Agricultural development not geared to assist women

Many men in Africa could go to school thanks to the support their mothers were able to provide through income earned by farming.

Agricultural development not geared to assist women
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This was despite the fact that women in Africa had far less access to agricultural support and productive resources compared to men, said Ambassador Gertrude Mongella of Tanzania.

Mongella, the first president of the Pan-African Parliament, was keynote speaker at the Agricultural Investment, Gender and Land in Africa conference, held in Stellenbosch this week.

“Land is the key to dignity, development and investment,” said Mongella, who lamented the fact that few women in Africa owned land.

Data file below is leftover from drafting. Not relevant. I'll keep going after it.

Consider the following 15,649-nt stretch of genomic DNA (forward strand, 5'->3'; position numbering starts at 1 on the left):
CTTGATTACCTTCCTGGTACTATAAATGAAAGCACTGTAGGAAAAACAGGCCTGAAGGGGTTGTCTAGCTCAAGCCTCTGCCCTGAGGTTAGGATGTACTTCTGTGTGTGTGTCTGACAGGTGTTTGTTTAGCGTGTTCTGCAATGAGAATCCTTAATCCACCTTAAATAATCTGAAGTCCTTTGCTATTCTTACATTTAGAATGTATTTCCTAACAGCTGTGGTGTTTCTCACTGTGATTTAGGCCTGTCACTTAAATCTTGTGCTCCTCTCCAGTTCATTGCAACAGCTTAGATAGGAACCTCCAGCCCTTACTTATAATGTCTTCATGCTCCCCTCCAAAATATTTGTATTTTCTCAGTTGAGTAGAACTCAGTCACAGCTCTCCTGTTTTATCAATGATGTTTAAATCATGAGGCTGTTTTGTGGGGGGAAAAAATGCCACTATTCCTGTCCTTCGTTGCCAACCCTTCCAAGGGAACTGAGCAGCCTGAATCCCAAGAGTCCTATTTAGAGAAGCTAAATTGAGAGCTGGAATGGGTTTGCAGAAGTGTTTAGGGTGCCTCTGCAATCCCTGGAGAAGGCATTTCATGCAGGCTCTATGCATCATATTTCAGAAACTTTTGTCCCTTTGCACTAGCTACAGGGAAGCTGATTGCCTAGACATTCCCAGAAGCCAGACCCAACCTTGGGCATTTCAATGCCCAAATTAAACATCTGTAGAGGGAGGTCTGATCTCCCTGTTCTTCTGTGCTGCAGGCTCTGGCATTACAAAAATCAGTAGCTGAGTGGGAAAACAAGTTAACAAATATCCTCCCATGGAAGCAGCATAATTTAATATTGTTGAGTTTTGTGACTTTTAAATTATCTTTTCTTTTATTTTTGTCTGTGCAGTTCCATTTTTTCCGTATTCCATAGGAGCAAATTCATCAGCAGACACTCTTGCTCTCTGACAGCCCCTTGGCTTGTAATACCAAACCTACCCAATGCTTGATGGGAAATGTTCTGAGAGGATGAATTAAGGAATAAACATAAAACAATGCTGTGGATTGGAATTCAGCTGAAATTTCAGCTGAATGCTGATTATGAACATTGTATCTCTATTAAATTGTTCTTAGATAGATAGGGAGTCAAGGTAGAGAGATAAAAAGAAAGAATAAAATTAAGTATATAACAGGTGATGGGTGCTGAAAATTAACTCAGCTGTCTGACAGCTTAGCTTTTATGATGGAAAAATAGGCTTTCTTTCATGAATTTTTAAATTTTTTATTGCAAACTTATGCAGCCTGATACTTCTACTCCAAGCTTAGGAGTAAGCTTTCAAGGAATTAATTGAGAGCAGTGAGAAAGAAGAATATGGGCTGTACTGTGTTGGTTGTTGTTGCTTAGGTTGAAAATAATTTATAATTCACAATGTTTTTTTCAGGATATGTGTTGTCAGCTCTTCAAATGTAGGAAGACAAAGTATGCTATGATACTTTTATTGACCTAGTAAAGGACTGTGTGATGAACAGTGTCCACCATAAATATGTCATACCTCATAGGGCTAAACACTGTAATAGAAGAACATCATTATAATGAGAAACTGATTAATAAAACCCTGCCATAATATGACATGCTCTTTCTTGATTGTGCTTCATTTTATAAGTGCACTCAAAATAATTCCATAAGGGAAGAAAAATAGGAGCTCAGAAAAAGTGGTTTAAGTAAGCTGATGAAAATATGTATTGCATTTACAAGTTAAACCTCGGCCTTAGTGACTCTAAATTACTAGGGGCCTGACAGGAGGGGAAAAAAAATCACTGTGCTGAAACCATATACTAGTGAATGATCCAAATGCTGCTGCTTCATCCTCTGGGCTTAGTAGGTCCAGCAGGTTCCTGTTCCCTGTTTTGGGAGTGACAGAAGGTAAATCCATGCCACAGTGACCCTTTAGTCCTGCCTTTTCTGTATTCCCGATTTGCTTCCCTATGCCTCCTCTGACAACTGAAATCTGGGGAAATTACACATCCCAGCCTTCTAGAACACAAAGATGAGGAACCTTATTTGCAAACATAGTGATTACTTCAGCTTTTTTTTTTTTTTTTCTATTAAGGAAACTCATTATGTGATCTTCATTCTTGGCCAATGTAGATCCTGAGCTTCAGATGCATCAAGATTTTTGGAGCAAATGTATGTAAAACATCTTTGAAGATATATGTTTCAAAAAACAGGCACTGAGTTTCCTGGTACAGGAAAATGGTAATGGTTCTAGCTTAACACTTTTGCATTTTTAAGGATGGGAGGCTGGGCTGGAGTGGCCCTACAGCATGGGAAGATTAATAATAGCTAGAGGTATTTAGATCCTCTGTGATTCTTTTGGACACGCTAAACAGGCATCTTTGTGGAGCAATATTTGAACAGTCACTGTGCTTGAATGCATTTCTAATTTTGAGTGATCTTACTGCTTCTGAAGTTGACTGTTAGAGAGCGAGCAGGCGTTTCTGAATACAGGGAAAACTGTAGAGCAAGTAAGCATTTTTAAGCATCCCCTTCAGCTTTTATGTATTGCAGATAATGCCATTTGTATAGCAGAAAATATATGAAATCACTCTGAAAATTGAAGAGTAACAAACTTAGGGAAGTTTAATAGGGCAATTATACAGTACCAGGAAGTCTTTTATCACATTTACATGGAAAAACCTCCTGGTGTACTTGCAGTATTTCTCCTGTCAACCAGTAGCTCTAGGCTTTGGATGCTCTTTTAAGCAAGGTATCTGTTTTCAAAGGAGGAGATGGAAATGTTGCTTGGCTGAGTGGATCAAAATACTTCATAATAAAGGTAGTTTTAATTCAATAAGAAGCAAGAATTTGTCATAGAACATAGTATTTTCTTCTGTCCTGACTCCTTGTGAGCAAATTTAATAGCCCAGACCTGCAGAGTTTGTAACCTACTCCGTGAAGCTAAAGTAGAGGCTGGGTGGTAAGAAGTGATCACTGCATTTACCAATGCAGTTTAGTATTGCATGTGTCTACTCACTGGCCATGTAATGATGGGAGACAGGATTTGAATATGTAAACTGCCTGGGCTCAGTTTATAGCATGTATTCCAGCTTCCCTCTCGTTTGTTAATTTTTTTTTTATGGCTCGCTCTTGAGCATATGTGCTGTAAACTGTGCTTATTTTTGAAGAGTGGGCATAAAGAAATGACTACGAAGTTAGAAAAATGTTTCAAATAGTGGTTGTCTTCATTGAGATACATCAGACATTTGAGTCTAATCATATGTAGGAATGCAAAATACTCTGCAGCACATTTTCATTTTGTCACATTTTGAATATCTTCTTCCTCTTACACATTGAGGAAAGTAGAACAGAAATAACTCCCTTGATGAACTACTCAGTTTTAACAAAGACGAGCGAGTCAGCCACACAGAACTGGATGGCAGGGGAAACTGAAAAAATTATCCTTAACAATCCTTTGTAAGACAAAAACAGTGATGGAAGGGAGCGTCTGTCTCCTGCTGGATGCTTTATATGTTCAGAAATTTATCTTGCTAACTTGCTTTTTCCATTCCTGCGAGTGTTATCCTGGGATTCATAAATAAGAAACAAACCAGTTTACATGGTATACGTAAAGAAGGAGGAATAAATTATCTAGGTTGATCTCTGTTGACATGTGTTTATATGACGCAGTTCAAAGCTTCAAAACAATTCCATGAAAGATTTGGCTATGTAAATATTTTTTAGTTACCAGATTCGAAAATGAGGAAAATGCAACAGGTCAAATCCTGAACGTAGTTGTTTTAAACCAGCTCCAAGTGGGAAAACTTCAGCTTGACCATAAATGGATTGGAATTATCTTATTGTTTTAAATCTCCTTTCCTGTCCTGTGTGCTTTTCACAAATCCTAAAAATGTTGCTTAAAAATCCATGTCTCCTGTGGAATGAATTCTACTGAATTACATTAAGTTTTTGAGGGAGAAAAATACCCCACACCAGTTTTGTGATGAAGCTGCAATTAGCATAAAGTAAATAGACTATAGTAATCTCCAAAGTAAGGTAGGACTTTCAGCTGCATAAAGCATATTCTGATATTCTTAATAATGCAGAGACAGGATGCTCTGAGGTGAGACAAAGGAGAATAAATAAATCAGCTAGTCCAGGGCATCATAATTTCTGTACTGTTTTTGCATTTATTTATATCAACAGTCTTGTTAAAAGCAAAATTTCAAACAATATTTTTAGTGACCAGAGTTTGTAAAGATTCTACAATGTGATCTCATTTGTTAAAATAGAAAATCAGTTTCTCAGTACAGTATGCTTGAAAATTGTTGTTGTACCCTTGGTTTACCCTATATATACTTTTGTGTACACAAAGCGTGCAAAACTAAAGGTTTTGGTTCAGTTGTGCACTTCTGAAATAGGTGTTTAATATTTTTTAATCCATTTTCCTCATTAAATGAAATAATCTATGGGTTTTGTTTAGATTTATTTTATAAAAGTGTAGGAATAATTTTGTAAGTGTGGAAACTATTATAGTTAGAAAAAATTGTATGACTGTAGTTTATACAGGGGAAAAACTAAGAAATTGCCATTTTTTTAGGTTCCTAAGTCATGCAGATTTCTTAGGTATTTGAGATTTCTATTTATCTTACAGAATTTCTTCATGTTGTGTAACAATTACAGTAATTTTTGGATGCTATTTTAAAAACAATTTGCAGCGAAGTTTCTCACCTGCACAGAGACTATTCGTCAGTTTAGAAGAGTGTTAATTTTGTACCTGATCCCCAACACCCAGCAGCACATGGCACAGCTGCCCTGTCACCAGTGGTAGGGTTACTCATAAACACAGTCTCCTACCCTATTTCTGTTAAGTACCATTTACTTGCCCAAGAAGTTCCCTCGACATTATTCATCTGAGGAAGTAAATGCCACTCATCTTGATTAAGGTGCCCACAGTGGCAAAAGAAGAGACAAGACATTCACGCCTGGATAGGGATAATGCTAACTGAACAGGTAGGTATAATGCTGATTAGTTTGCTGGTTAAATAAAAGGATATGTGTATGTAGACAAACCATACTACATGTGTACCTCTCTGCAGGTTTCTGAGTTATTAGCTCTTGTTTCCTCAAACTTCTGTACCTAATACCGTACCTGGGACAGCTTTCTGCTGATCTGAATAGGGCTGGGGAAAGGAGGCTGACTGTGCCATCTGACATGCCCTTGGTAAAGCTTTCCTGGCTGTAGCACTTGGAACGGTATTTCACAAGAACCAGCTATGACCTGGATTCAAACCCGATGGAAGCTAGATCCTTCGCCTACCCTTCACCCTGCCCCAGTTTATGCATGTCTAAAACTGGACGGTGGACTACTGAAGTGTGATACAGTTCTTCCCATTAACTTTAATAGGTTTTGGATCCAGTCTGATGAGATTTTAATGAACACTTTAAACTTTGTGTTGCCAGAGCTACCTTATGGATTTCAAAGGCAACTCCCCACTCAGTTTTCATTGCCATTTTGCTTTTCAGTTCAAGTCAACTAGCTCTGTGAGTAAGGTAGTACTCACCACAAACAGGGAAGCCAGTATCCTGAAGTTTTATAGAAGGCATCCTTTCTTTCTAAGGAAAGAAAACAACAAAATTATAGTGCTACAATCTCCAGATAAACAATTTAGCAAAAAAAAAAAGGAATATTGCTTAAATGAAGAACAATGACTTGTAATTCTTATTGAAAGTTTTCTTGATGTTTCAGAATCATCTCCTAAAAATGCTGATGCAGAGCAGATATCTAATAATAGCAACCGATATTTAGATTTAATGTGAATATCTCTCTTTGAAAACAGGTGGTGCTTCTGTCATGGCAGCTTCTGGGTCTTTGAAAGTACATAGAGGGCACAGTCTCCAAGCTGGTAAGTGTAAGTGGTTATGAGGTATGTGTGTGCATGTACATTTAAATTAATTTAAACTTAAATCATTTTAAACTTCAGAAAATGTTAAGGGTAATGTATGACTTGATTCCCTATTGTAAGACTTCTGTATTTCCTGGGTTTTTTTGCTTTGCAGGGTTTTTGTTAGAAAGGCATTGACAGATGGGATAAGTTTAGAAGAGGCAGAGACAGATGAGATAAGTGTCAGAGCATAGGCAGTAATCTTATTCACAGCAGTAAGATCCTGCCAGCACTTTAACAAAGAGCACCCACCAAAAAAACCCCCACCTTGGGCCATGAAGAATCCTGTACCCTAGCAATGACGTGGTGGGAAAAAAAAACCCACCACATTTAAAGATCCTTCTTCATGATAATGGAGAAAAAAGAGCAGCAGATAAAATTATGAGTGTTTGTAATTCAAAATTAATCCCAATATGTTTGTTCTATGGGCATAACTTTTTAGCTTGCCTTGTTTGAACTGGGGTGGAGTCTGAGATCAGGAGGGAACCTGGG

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She said agricultural development programmes in Africa designed to provide support to smallholder and women farmers in particular were doomed to fail as long as women did not own the land on which they farmed. This deprived them of the ability to make decisions about how the land should be used.

According to the United Nations Food and Agriculture Organisation (FAO), only 15% of land in Africa belonged to women.

Tobias Takavarasha, FAO representative for South Africa, who also addressed the conference, said about 842 million people in the world did not have access to enough food. “This harsh reality shows that the root causes of hunger and poverty are not being properly addressed.”

He said more investment was needed in agriculture, especially investment that would benefit the most marginalised.

“Women, due to the structural disadvantages that they face, do not have access to the same kind of support as men,” said Takavarasha.

When women controlled additional income, they spent more on food, health and education for their children compared to when men controlled household finances, he added.